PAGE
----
Small Business

Getting Serious About Teleconferencing


Our new series continues with a look at everything from teleconferencing to teaching entrepreneurship to risk-takers. Check back each week for surveys, stats, product comparisons, book reviews, and more

When You Have to Get Serious about Teleconferencing

Your company's sales staff has to teleconference once a week with the new sales office you've set up in London. Can one of those $100 Web cams you attach to your laptops help you pull it off? Chances are people in both offices will get frustrated pretty quickly.

"If two individuals want to speak with each other and they're not on the same network, the solution may be okay," says David Butler, a project manager with Univisions Crimson Group, a company with headquarters in New York State and Massachusetts that resells teleconferencing equipment."But if five people want to talk to four people in two different locations, there could be problems."

The key challenge: how to pick up sounds and sights from several people sitting around a conference table in a 600-sq.ft. conference room. You could take the Web cam attached to one of the computers and pass it around to different people as they speak, but that usually gets to be annoying, says Butler.

Besides, the quality of pictures and sound transmission may be poor. Better to have a separate microphone for each attendee, which controls two or more cameras that can tilt and zoom according to commands from the microphones. Systems should also be designed to avoid problems such as the humming of heating and air conditioning systems, and the glare of brightly laminated conference tables, he advises.

Designing for all such contingencies isn't inexpensive. According to Butler, a semi-portable system mounted on a cart typically ranges from $10,000 to $20,000 per site. Permanent installations go from $30,000 to $70,000 per location. It's best to consult with a design engineer at your supplier to anticipate key issues.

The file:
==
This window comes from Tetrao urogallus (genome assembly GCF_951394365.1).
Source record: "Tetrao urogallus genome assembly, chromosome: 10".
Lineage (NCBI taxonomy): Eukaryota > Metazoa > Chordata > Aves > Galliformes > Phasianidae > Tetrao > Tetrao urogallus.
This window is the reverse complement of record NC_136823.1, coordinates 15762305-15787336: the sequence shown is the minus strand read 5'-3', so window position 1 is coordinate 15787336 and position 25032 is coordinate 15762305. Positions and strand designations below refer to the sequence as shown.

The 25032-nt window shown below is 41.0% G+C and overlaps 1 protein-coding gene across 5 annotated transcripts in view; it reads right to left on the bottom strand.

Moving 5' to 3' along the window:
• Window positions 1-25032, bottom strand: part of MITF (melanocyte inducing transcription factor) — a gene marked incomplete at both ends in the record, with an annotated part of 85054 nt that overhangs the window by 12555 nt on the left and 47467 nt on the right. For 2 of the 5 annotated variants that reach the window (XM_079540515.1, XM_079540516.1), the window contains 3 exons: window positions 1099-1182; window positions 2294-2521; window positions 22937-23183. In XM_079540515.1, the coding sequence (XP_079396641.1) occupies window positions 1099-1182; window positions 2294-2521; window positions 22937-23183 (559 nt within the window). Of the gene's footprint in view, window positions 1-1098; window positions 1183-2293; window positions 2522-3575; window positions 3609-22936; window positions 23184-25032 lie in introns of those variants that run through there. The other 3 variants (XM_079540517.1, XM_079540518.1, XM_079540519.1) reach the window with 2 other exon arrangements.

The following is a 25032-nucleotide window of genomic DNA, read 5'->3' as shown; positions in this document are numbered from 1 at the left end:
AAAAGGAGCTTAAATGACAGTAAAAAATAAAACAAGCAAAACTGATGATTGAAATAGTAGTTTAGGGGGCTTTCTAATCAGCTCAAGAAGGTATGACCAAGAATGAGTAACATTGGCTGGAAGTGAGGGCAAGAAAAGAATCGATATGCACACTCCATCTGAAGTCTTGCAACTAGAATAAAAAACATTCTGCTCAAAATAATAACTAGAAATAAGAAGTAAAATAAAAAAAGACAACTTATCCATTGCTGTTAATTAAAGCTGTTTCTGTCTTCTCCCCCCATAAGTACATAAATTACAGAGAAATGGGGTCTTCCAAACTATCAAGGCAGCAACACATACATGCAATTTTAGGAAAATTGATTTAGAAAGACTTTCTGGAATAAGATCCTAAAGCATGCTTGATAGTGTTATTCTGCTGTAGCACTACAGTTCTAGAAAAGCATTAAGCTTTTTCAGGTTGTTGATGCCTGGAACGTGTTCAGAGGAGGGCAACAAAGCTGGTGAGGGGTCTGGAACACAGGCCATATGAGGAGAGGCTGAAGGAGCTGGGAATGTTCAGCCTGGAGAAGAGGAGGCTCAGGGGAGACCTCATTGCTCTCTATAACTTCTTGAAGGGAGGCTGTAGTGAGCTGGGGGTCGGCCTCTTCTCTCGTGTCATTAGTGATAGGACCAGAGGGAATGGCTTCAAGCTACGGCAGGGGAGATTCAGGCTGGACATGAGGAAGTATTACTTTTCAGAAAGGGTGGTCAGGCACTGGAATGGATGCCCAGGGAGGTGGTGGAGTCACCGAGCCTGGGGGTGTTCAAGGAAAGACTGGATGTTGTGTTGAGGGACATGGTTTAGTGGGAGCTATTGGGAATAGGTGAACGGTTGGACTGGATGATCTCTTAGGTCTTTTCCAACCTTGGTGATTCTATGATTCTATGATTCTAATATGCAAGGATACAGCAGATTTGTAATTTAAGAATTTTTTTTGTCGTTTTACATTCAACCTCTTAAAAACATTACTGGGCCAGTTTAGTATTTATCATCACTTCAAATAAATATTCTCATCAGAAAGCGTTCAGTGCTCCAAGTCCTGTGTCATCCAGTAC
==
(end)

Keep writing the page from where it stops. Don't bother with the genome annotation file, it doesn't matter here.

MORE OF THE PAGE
Had Thoughts About Teaching Entrepreneurship?

If so, then be aware that at a growing number of colleges and universities, the lecture approach is losing favor, and a new "active teaching" technique is coming into vogue for entrepreneurship courses. This technique includes computer simulations, role playing, group projects, and even negotiations between student and instructor over types of exams and grading, reports Gordon Haym, a professor at Lyndon State College in Lyndonville, Vt.

A key element of many classes, he says, is the "one-minute paper" following each class where students answer a question or assess a problem posed by the instructor (see Haym's paper).

Where Are the Risk-takers?

Looming demographic problems probably mean fewer small-business launches overseas. As people age, they are less likely to take on the risks associated with launching a business. This reality will likely compound the demographic problems facing many European countries and Japan, according to a study by Maria Minniti, a professor at Babson College.

Older workers are less inclined to take risks with retirement looming, she says. The study "has important policy implications because it suggests that, unless things change, countries with aging populations—such as most European countries—may expect a decline in entrepreneurial activity and possibly growth," says Minniti. She adds that the U.S. may be at lower risk because of its large immigrant population. "Immigrants tend to be younger and have more children to help build new businesses."

What's On Your Bookshelf?

A couple of recent books seek to help entrepreneurs psyche themselves up for success: Succeed on Your Own Terms by Herb Greenberg and Patrick Sweeney contains great advice. Be resilient. Perform under pressure. Reinvent yourself. But how? It's not completely clear.

Similarly, Get Out of Your Own Way by Robert Cooper advises entrepreneurs to "chase your own dream, not someone else's," and to "work smart." His key point is that we all have the capacity to do more and perform more ably than we realize. How do we unlock all this hidden potential? Presumably by setting high goals for ourselves. Both books can be helpful in encouraging entrepreneurs to look inward and think more about their personal aspirations and goals, something many avoid.

Other parts of the Action Items series:

Action Items, Part I

Action Items, Part II

David E. Gumpert covers business/health issues and also writes the biweekly What Entrepreneurs Need to Know column.

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